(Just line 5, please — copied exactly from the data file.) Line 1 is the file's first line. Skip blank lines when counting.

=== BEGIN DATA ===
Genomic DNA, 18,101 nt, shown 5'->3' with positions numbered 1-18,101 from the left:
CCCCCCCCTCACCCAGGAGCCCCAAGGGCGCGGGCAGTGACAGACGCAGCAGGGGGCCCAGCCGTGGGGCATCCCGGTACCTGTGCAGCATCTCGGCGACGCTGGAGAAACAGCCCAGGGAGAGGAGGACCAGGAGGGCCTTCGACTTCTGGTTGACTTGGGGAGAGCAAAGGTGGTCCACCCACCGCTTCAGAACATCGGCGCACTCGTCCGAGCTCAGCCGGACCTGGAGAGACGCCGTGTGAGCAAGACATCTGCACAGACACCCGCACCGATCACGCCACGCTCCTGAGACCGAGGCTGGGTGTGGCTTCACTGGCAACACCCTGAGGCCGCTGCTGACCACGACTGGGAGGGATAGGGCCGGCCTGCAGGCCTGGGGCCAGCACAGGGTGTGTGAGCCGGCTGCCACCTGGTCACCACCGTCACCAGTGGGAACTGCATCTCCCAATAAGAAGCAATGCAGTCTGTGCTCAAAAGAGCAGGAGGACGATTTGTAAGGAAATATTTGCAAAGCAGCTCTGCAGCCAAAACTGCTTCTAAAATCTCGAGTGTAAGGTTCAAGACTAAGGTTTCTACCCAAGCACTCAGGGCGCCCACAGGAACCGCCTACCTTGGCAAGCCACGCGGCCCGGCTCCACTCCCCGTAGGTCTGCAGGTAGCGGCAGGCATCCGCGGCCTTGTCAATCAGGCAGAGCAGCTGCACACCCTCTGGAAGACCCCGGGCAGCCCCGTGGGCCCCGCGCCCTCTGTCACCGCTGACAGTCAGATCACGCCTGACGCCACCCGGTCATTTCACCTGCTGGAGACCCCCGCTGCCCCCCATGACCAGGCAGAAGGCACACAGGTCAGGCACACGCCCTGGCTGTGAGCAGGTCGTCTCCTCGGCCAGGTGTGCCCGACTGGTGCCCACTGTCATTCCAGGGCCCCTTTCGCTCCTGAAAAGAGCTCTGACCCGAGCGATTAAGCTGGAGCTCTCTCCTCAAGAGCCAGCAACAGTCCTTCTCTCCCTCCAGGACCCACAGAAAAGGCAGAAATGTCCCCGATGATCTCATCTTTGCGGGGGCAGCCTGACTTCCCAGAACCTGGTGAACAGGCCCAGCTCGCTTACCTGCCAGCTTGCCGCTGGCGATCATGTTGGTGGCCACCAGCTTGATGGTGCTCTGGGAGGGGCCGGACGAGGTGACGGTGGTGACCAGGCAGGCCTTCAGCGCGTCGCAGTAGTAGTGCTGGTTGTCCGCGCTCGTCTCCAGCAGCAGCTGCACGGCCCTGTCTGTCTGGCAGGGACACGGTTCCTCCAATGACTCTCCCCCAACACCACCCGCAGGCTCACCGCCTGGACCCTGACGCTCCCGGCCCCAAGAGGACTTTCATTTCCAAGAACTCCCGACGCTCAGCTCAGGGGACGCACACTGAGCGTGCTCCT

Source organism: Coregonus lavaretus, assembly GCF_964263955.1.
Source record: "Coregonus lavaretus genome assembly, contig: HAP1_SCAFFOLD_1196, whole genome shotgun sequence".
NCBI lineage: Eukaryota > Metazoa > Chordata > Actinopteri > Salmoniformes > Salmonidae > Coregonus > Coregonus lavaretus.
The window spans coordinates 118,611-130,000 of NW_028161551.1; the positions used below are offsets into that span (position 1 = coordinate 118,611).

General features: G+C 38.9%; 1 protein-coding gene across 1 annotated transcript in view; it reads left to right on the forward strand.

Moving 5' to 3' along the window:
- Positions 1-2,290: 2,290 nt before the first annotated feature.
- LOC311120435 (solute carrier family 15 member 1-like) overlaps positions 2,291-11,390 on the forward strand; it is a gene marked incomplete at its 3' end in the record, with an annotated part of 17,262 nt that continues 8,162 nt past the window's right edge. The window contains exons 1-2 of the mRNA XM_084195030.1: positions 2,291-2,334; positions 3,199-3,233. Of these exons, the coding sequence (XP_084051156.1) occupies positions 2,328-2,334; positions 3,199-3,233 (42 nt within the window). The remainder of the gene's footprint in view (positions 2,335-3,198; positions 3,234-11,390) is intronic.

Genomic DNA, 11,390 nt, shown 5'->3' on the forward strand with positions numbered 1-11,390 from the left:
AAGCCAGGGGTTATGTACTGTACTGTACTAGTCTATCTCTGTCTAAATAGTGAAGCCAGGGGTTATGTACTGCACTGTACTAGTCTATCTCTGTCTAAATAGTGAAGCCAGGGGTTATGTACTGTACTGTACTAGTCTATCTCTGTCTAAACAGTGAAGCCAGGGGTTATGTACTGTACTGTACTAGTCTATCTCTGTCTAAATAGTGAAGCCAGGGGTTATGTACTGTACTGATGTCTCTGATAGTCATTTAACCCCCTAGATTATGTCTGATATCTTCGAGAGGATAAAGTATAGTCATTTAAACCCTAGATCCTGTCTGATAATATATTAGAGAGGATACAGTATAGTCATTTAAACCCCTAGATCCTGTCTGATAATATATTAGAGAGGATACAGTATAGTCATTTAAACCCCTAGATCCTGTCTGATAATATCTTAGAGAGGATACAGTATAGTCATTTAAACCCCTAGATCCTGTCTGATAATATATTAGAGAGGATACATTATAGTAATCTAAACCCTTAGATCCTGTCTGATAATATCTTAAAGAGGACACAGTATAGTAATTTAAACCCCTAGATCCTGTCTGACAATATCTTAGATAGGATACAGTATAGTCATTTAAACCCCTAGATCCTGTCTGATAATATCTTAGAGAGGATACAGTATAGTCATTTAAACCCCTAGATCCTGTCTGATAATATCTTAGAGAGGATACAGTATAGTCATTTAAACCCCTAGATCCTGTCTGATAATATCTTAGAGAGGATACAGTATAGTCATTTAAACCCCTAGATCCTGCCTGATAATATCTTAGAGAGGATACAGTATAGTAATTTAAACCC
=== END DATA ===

NCBI lineage: Eukaryota > Metazoa > Chordata > Actinopteri > Salmoniformes > Salmonidae > Coregonus > Coregonus lavaretus.